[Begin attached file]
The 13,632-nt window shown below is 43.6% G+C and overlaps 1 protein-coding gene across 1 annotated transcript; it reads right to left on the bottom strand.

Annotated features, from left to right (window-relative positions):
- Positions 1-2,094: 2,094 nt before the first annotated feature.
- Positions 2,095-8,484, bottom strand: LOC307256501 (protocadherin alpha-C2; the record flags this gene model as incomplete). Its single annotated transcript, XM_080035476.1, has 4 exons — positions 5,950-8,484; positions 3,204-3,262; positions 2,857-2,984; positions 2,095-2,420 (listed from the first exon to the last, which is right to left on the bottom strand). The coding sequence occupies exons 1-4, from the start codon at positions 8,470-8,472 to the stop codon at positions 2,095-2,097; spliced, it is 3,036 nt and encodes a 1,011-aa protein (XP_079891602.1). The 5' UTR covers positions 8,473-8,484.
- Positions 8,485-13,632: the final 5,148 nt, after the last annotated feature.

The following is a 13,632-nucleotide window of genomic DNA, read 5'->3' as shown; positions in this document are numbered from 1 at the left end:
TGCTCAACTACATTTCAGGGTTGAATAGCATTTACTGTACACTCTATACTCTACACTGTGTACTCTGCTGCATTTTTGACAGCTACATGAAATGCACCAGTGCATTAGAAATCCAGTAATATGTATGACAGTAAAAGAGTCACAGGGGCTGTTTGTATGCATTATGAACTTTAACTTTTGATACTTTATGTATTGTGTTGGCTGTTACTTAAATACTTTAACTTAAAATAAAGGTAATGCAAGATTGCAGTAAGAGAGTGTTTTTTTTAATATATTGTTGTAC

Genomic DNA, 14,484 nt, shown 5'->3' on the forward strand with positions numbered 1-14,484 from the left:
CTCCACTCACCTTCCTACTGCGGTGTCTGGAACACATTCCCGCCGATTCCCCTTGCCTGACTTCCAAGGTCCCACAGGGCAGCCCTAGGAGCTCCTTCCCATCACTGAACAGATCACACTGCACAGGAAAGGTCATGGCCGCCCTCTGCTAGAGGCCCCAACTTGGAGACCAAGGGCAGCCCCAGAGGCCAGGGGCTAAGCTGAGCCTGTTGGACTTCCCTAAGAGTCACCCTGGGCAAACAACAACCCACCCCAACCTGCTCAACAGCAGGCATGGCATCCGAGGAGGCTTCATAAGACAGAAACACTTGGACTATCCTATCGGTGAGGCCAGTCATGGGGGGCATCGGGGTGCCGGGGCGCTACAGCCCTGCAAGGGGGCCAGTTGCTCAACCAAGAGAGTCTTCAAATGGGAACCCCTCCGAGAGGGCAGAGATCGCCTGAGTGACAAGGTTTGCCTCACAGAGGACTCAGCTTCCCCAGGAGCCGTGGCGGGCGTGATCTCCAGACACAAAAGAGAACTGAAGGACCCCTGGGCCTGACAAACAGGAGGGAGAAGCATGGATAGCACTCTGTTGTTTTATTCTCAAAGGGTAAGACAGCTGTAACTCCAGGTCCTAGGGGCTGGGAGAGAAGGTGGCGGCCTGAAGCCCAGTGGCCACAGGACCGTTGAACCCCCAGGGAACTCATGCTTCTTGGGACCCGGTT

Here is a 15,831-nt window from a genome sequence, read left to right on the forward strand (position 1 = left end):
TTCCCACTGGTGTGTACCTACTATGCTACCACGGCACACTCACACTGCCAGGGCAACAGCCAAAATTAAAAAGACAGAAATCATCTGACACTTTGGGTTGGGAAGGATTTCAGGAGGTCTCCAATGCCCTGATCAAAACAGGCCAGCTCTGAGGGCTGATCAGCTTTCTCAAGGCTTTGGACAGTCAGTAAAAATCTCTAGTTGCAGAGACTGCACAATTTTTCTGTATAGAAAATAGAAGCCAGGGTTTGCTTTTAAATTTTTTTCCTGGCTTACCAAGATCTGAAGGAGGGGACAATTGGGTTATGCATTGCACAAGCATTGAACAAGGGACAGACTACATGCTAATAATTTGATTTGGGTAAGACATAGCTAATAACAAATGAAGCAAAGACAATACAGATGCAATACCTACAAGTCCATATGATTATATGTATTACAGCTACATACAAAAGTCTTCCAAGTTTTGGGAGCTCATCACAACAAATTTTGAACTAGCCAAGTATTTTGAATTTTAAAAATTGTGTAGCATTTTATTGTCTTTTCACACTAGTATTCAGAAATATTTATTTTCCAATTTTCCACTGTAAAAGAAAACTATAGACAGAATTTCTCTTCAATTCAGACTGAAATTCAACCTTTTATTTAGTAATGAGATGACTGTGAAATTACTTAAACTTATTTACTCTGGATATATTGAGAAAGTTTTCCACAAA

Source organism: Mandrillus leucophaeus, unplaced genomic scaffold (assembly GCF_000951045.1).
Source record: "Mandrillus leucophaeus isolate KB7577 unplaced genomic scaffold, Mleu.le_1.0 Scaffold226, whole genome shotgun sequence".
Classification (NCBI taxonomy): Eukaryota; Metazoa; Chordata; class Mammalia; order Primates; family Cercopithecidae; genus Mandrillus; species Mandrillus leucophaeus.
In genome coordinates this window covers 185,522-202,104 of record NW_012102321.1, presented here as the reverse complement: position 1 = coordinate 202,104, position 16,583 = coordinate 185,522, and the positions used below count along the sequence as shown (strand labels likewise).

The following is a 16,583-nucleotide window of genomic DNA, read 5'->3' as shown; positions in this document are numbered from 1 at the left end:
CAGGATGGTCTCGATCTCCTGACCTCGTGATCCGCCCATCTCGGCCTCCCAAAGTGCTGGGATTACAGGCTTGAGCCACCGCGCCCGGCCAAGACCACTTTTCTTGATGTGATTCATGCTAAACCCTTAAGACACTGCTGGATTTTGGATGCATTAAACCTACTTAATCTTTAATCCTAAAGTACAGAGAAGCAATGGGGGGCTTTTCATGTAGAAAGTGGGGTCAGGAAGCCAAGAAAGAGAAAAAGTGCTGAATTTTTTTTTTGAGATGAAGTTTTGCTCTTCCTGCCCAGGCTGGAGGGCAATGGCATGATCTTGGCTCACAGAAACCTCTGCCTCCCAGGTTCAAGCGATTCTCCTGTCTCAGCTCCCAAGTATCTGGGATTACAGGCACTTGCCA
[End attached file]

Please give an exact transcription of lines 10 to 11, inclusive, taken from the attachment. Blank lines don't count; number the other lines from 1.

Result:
Here is a 15,831-nt window from a genome sequence, read left to right on the forward strand (position 1 = left end):
TTCCCACTGGTGTGTACCTACTATGCTACCACGGCACACTCACACTGCCAGGGCAACAGCCAAAATTAAAAAGACAGAAATCATCTGACACTTTGGGTTGGGAAGGATTTCAGGAGGTCTCCAATGCCCTGATCAAAACAGGCCAGCTCTGAGGGCTGATCAGCTTTCTCAAGGCTTTGGACAGTCAGTAAAAATCTCTAGTTGCAGAGACTGCACAATTTTTCTGTATAGAAAATAGAAGCCAGGGTTTGCTTTTAAATTTTTTTCCTGGCTTACCAAGATCTGAAGGAGGGGACAATTGGGTTATGCATTGCACAAGCATTGAACAAGGGACAGACTACATGCTAATAATTTGATTTGGGTAAGACATAGCTAATAACAAATGAAGCAAAGACAATACAGATGCAATACCTACAAGTCCATATGATTATATGTATTACAGCTACATACAAAAGTCTTCCAAGTTTTGGGAGCTCATCACAACAAATTTTGAACTAGCCAAGTATTTTGAATTTTAAAAATTGTGTAGCATTTTATTGTCTTTTCACACTAGTATTCAGAAATATTTATTTTCCAATTTTCCACTGTAAAAGAAAACTATAGACAGAATTTCTCTTCAATTCAGACTGAAATTCAACCTTTTATTTAGTAATGAGATGACTGTGAAATTACTTAAACTTATTTACTCTGGATATATTGAGAAAGTTTTCCACAAA